Woman claims using semen as a face serum gives her a glow – is she right?

A woman on TikTok claims to have found a more natural alternative to expensive cosmetics… by using a friend’s semen as a face cream.

But before trying it for yourself, we’ve asked some experts to weigh in, to find out whether it’s worth a try (or whether it should be avoided at all costs…).

New Yorker Kelly Zolanski was inspired to use the bodily fluid after seeing a video online about how much ‘nutrients and protein’ it contains.

As a single gal, Kelly didn’t have someone on hand to provide a supply for her, so she asked a friend if he would mind helping her out.

The friend obliged, coming over and ‘depositing’ the semen in a tub for her, so she could keep it in her fridge.

So, how does Kelly use it? And does it actually work?

So far, she has only used the semen for a couple of days – mixing it in with her moisturiser. She has conceded that using the bodily fluid directly goes ‘flaky’ on her skin and so mixing it helps with a smoother application.

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Another reason for mixing the semen with moisturiser was because ‘it had a weird smell.’

‘He’s not the healthiest person,’ she adds.

It also makes it go further, as she notes – it’s ‘hard to keep up the supply’ if you’re single.

In the footage, the 26-year-old can be seen tapping her friend’s semen onto her skin, and commenting on its ‘illuminating’ effects.

Kelly’s video has now racked up more than 3.3million views on TikTok, with more than 299,300 likes and 11,800 comments.

She says: ‘It’s a cheap, homemade alternative to expensive brands’ and notes that she stores it in her fridge, to keep it fresh.

Rather than leaving it on, Kelly lets the semeb dry, then washes it off.

‘The semen has so many nutrients in it,’ she said. ‘I didn’t really see that much of a difference in my skin because I use skincare products on the regular, but I still wanted to try it.’

She adds that she has had to ask her friend for a further supply, saying: ‘I called my friend and said “listen, I might need some more of this”.’

‘There wasn’t that much but when I mixed it with the stuff, there was enough for two days.’

Kelly is cautiously recommending the product to brighten skin – but fears it could cause a ‘bad reaction’ for some.

But is there any sense in what Kelly is doing?

According to Hollie Simpson, skin specialist and owner of Our Skin Academy, in theory, some of the components of semen can be good for the skin.

‘Semen is made up of water, plasma, mucus and nutrients including calcium, citrate, fructose, glucose, lactic acid, magnesium, potassium, protein and zinc,’ she tells Metro.co.uk.

‘Some of these can be beneficial to the skin, especially zinc, as it is proven to help with oil fluctuations and skin infections.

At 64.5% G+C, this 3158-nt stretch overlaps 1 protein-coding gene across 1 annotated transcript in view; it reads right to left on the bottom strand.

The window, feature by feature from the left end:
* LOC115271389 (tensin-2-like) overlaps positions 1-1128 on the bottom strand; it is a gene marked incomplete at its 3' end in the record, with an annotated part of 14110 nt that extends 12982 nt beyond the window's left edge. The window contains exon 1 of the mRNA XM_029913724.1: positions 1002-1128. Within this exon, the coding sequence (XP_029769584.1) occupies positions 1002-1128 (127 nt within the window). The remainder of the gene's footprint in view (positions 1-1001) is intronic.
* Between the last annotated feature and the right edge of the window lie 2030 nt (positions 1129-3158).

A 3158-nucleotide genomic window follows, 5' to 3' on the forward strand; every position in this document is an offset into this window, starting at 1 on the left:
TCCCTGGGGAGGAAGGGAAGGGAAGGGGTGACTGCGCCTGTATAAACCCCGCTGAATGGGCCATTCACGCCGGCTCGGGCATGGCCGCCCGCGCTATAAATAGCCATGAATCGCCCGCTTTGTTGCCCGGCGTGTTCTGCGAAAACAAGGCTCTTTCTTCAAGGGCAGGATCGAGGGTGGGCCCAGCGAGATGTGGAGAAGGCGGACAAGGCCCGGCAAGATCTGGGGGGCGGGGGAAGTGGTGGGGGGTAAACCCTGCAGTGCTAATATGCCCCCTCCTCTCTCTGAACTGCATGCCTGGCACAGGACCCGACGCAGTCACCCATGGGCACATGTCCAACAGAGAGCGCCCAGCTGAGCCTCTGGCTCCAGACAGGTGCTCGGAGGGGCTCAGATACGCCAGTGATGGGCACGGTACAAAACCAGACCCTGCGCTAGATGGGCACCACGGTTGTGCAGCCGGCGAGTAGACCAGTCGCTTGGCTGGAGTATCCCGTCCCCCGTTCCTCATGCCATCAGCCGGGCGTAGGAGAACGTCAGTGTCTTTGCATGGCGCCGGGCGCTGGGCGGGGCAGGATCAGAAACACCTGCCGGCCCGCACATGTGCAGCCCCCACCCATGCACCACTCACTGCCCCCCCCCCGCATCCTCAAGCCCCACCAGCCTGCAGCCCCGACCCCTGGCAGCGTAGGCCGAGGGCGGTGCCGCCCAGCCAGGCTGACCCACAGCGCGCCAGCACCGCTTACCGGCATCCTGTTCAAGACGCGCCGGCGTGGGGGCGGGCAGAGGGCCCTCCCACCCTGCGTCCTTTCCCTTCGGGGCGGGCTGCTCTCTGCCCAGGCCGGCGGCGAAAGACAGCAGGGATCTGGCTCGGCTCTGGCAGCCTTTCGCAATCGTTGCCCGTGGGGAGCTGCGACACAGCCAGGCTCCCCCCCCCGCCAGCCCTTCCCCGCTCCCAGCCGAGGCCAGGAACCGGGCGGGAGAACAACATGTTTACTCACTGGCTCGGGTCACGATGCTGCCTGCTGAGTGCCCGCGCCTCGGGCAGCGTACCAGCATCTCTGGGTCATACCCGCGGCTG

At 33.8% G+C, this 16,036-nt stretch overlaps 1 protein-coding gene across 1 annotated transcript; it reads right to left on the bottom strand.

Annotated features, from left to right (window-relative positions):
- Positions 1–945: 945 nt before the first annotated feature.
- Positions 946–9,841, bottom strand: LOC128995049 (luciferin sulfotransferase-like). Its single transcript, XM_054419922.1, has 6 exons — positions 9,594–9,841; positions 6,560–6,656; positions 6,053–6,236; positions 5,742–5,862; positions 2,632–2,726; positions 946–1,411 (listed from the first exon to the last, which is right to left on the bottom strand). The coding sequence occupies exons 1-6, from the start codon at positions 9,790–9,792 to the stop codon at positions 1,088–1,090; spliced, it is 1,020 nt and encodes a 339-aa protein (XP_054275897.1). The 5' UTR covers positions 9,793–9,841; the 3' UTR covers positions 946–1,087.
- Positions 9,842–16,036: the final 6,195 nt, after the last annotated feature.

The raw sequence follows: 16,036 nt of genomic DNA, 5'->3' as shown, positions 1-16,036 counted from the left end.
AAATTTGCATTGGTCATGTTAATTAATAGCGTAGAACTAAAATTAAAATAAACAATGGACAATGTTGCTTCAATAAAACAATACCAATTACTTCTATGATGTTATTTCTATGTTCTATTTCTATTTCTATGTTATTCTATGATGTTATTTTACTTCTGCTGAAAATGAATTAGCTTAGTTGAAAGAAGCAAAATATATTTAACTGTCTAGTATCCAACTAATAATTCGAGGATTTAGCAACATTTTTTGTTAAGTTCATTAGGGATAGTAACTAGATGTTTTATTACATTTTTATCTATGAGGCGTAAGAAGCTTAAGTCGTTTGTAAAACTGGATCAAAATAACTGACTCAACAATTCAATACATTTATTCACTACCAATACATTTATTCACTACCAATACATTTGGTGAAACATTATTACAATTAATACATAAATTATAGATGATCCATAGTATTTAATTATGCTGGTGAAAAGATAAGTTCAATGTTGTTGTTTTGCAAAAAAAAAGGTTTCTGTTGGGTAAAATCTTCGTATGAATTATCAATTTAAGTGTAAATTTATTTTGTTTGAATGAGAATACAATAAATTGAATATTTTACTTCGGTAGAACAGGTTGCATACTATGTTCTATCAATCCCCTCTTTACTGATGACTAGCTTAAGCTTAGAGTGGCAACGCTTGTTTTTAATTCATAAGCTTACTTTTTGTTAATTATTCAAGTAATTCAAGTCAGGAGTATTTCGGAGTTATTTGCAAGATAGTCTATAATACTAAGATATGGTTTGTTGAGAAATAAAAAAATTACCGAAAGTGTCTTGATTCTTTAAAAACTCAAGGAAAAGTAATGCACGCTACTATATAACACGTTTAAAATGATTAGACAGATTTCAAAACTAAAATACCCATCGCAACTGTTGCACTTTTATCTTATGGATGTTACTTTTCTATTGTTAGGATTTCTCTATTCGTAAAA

‘Additionally, lactic acid is a hero ingredient for us skin practitioners, with its exfoliating and humectant properties.

‘It is also debatable that mucus could possibly prevent bacteria and allergens from penetrating the skin’s barrier.’

However, Hollie adds, there is a ‘but’. Despite these components, there isn’t actually any clinical evidence to support the use of semen on our faces.

It also comes with risks of UTIs and STIs that could transfer onto the skin. 

Skin specialist Laura-Jo Samuels is very clear that using semen on your skin could cause all sorts of problems. ‘Apart from a general feeling of ickiness, STIs are a potential issue,’ she says.

As well as this, she adds that: ‘Eye infections and skin irritation are both very likely, as is a systemic allergic reaction.’

Additionally, Laura-Jo says that, although semen contains protein and other components that are known to be good for our skin, the quantity and quality will depend on the donor’s diet and general health.

Kelly’s comment about her donor not being ‘healthy’ then, would be a concern.

Laura-Jo notes that semen does also contain small amounts of spermine; a natural antioxidant and anti-inflammatory agent.

‘However,’ she adds, ‘it doesn’t contain enough to justify using it from the “source”.

‘Synthetic spermine can also be created in a lab so there’s truly no need for a fresh sample.’

She adds that there aren’t any retail products that contain spermine, but some establishments do offer spermine facials.

Addressing Kelly’s method of mixing semen in to a moisturiser, Laura-Jo advises against this.

As well as the fact that it is usually better to layer skincare products, rather than mix them, she says: ‘Using semen in this way is more likely to damage the efficacy of the moisturiser.’

Hollie is in agreement. ‘My advice would be to stick to skincare that has been formulated specifically for use on the skin, as the ingredients that make up semen are also in lots of other skincare products,’ she says.

Mehmet Göker, Dermatology Specialist at Vera Clinic advises that: ‘The small amount of these ingredients in semen is very unlikely to provide any skincare benefit and hasn’t been widely researched as of yet.

‘Instead of this, I recommend identifying your specific skin type and using a moisturiser that caters for your skin.’

Finally, Laura-Jo says: ‘If you are determined to put secretion on your face, try snail mucin.

‘This is the secretion snails make to protect themselves. It hydrates, promotes collagen stimulation and skin regeneration.

‘It’s loved by K-beauty experts and can be found in a wide range of products online and in local health stores.’

In all honesty, we’re not sure that sounds much more appealing, but very good to know.

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